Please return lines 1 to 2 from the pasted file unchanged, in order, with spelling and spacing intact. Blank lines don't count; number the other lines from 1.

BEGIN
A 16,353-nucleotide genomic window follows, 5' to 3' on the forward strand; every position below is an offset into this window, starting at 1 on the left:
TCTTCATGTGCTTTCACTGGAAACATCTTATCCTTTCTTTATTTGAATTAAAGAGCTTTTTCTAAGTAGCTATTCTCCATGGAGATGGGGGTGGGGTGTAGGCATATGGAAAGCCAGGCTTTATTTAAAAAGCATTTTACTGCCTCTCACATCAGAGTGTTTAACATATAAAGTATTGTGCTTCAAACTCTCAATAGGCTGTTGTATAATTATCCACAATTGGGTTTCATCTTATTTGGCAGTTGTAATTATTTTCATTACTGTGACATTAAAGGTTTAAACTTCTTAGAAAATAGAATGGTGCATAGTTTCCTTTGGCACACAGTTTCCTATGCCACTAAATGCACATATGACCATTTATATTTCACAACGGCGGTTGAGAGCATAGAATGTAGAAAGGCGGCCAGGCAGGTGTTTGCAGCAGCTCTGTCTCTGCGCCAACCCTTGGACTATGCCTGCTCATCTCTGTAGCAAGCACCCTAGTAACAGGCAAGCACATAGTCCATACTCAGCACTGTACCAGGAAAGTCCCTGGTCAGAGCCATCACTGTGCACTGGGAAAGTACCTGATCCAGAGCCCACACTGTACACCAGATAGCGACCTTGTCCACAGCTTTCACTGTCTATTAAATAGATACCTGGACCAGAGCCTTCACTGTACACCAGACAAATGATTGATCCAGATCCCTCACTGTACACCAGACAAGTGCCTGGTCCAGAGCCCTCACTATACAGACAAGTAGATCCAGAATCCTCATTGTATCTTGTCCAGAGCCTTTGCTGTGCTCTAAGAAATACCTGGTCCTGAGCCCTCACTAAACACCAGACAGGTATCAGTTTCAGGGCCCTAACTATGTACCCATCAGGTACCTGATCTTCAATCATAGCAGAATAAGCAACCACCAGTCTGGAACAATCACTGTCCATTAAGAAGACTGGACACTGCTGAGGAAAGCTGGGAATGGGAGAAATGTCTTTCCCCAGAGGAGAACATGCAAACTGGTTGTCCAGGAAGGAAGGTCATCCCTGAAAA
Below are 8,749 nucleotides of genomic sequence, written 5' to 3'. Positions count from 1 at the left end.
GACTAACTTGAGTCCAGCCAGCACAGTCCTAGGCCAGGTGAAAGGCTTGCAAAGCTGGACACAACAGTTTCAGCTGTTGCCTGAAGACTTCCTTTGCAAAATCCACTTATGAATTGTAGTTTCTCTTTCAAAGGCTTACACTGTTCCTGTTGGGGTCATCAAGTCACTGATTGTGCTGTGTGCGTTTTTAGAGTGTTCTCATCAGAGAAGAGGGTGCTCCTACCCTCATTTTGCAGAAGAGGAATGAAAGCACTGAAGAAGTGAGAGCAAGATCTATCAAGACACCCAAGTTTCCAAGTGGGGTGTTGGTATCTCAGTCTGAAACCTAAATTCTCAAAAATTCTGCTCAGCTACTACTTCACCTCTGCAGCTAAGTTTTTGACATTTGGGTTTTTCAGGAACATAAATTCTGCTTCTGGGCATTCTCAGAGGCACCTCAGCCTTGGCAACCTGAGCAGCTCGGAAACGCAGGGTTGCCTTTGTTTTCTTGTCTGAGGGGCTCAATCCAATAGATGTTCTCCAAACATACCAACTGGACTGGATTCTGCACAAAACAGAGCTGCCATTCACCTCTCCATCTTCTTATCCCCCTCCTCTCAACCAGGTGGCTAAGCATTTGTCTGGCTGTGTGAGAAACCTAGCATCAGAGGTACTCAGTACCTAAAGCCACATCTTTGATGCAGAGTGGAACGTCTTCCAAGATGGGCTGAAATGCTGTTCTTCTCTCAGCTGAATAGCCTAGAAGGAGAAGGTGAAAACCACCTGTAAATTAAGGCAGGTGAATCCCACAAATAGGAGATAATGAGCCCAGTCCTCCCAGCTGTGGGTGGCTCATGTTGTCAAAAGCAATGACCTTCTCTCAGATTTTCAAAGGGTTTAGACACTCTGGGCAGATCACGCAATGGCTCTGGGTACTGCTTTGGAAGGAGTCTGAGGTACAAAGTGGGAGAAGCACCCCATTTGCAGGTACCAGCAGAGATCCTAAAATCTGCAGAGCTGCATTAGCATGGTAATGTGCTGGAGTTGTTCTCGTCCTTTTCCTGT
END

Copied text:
A 16,353-nucleotide genomic window follows, 5' to 3' on the forward strand; every position below is an offset into this window, starting at 1 on the left:
TCTTCATGTGCTTTCACTGGAAACATCTTATCCTTTCTTTATTTGAATTAAAGAGCTTTTTCTAAGTAGCTATTCTCCATGGAGATGGGGGTGGGGTGTAGGCATATGGAAAGCCAGGCTTTATTTAAAAAGCATTTTACTGCCTCTCACATCAGAGTGTTTAACATATAAAGTATTGTGCTTCAAACTCTCAATAGGCTGTTGTATAATTATCCACAATTGGGTTTCATCTTATTTGGCAGTTGTAATTATTTTCATTACTGTGACATTAAAGGTTTAAACTTCTTAGAAAATAGAATGGTGCATAGTTTCCTTTGGCACACAGTTTCCTATGCCACTAAATGCACATATGACCATTTATATTTCACAACGGCGGTTGAGAGCATAGAATGTAGAAAGGCGGCCAGGCAGGTGTTTGCAGCAGCTCTGTCTCTGCGCCAACCCTTGGACTATGCCTGCTCATCTCTGTAGCAAGCACCCTAGTAACAGGCAAGCACATAGTCCATACTCAGCACTGTACCAGGAAAGTCCCTGGTCAGAGCCATCACTGTGCACTGGGAAAGTACCTGATCCAGAGCCCACACTGTACACCAGATAGCGACCTTGTCCACAGCTTTCACTGTCTATTAAATAGATACCTGGACCAGAGCCTTCACTGTACACCAGACAAATGATTGATCCAGATCCCTCACTGTACACCAGACAAGTGCCTGGTCCAGAGCCCTCACTATACAGACAAGTAGATCCAGAATCCTCATTGTATCTTGTCCAGAGCCTTTGCTGTGCTCTAAGAAATACCTGGTCCTGAGCCCTCACTAAACACCAGACAGGTATCAGTTTCAGGGCCCTAACTATGTACCCATCAGGTACCTGATCTTCAATCATAGCAGAATAAGCAACCACCAGTCTGGAACAATCACTGTCCATTAAGAAGACTGGACACTGCTGAGGAAAGCTGGGAATGGGAGAAATGTCTTTCCCCAGAGGAGAACATGCAAACTGGTTGTCCAGGAAGGAAGGTCATCCCTGAAAA